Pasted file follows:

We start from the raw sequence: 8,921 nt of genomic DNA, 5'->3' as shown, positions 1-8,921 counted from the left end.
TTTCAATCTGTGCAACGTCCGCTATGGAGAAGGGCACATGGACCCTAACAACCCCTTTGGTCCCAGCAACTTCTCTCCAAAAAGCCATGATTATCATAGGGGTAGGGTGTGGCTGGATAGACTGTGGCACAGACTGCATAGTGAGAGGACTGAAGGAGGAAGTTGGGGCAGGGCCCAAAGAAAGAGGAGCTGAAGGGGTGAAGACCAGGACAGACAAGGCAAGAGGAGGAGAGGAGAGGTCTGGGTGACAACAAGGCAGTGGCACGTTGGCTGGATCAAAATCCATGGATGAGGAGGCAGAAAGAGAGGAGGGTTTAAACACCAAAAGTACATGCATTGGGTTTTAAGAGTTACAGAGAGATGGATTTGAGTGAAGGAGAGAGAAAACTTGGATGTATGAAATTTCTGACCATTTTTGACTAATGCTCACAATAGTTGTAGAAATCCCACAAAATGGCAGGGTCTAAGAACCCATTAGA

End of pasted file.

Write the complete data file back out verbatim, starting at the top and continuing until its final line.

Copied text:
We start from the raw sequence: 8,921 nt of genomic DNA, 5'->3' as shown, positions 1-8,921 counted from the left end.
TTTCAATCTGTGCAACGTCCGCTATGGAGAAGGGCACATGGACCCTAACAACCCCTTTGGTCCCAGCAACTTCTCTCCAAAAAGCCATGATTATCATAGGGGTAGGGTGTGGCTGGATAGACTGTGGCACAGACTGCATAGTGAGAGGACTGAAGGAGGAAGTTGGGGCAGGGCCCAAAGAAAGAGGAGCTGAAGGGGTGAAGACCAGGACAGACAAGGCAAGAGGAGGAGAGGAGAGGTCTGGGTGACAACAAGGCAGTGGCACGTTGGCTGGATCAAAATCCATGGATGAGGAGGCAGAAAGAGAGGAGGGTTTAAACACCAAAAGTACATGCATTGGGTTTTAAGAGTTACAGAGAGATGGATTTGAGTGAAGGAGAGAGAAAACTTGGATGTATGAAATTTCTGACCATTTTTGACTAATGCTCACAATAGTTGTAGAAATCCCACAAAATGGCAGGGTCTAAGAACCCATTAGA